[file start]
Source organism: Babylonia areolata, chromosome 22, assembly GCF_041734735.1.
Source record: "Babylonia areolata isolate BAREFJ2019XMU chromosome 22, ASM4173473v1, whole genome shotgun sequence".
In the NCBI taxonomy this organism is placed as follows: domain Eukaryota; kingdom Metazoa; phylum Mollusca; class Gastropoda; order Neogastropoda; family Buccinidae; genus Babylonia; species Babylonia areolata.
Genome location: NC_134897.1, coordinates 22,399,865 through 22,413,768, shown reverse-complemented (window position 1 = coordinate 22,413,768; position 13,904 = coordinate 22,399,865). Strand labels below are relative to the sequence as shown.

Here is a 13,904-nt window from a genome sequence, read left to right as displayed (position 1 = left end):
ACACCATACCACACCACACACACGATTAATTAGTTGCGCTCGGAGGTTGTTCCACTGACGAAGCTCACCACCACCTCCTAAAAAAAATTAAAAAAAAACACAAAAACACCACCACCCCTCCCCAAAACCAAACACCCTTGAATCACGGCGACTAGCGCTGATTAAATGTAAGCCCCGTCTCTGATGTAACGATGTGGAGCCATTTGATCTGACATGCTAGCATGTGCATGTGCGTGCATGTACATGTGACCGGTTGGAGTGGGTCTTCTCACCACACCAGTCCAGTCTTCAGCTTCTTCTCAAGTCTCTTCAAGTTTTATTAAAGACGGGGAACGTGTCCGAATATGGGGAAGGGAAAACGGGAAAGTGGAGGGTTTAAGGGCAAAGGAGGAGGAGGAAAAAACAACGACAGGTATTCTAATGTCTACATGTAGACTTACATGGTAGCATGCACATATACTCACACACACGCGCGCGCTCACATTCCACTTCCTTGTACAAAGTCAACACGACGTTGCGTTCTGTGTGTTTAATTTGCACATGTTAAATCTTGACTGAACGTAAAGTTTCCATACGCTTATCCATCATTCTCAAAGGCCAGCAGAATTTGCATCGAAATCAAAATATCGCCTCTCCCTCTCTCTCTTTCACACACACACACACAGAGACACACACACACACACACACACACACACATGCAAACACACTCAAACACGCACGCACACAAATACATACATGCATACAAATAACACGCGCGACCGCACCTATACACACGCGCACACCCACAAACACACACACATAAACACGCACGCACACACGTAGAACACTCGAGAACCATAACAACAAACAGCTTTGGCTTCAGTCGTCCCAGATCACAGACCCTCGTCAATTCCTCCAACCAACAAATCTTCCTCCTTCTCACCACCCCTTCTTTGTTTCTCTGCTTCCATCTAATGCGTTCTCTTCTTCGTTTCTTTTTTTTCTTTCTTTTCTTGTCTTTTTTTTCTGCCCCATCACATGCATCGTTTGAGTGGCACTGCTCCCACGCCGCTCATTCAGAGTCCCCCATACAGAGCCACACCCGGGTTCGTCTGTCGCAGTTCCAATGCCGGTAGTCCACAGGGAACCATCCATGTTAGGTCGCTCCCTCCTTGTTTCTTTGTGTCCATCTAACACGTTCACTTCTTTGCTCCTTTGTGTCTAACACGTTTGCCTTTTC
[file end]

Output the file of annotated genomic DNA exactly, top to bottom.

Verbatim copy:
Source organism: Babylonia areolata, chromosome 22, assembly GCF_041734735.1.
Source record: "Babylonia areolata isolate BAREFJ2019XMU chromosome 22, ASM4173473v1, whole genome shotgun sequence".
In the NCBI taxonomy this organism is placed as follows: domain Eukaryota; kingdom Metazoa; phylum Mollusca; class Gastropoda; order Neogastropoda; family Buccinidae; genus Babylonia; species Babylonia areolata.
Genome location: NC_134897.1, coordinates 22,399,865 through 22,413,768, shown reverse-complemented (window position 1 = coordinate 22,413,768; position 13,904 = coordinate 22,399,865). Strand labels below are relative to the sequence as shown.

Here is a 13,904-nt window from a genome sequence, read left to right as displayed (position 1 = left end):
ACACCATACCACACCACACACACGATTAATTAGTTGCGCTCGGAGGTTGTTCCACTGACGAAGCTCACCACCACCTCCTAAAAAAAATTAAAAAAAAACACAAAAACACCACCACCCCTCCCCAAAACCAAACACCCTTGAATCACGGCGACTAGCGCTGATTAAATGTAAGCCCCGTCTCTGATGTAACGATGTGGAGCCATTTGATCTGACATGCTAGCATGTGCATGTGCGTGCATGTACATGTGACCGGTTGGAGTGGGTCTTCTCACCACACCAGTCCAGTCTTCAGCTTCTTCTCAAGTCTCTTCAAGTTTTATTAAAGACGGGGAACGTGTCCGAATATGGGGAAGGGAAAACGGGAAAGTGGAGGGTTTAAGGGCAAAGGAGGAGGAGGAAAAAACAACGACAGGTATTCTAATGTCTACATGTAGACTTACATGGTAGCATGCACATATACTCACACACACGCGCGCGCTCACATTCCACTTCCTTGTACAAAGTCAACACGACGTTGCGTTCTGTGTGTTTAATTTGCACATGTTAAATCTTGACTGAACGTAAAGTTTCCATACGCTTATCCATCATTCTCAAAGGCCAGCAGAATTTGCATCGAAATCAAAATATCGCCTCTCCCTCTCTCTCTTTCACACACACACACACAGAGACACACACACACACACACACACACACACATGCAAACACACTCAAACACGCACGCACACAAATACATACATGCATACAAATAACACGCGCGACCGCACCTATACACACGCGCACACCCACAAACACACACACATAAACACGCACGCACACACGTAGAACACTCGAGAACCATAACAACAAACAGCTTTGGCTTCAGTCGTCCCAGATCACAGACCCTCGTCAATTCCTCCAACCAACAAATCTTCCTCCTTCTCACCACCCCTTCTTTGTTTCTCTGCTTCCATCTAATGCGTTCTCTTCTTCGTTTCTTTTTTTTCTTTCTTTTCTTGTCTTTTTTTTCTGCCCCATCACATGCATCGTTTGAGTGGCACTGCTCCCACGCCGCTCATTCAGAGTCCCCCATACAGAGCCACACCCGGGTTCGTCTGTCGCAGTTCCAATGCCGGTAGTCCACAGGGAACCATCCATGTTAGGTCGCTCCCTCCTTGTTTCTTTGTGTCCATCTAACACGTTCACTTCTTTGCTCCTTTGTGTCTAACACGTTTGCCTTTTC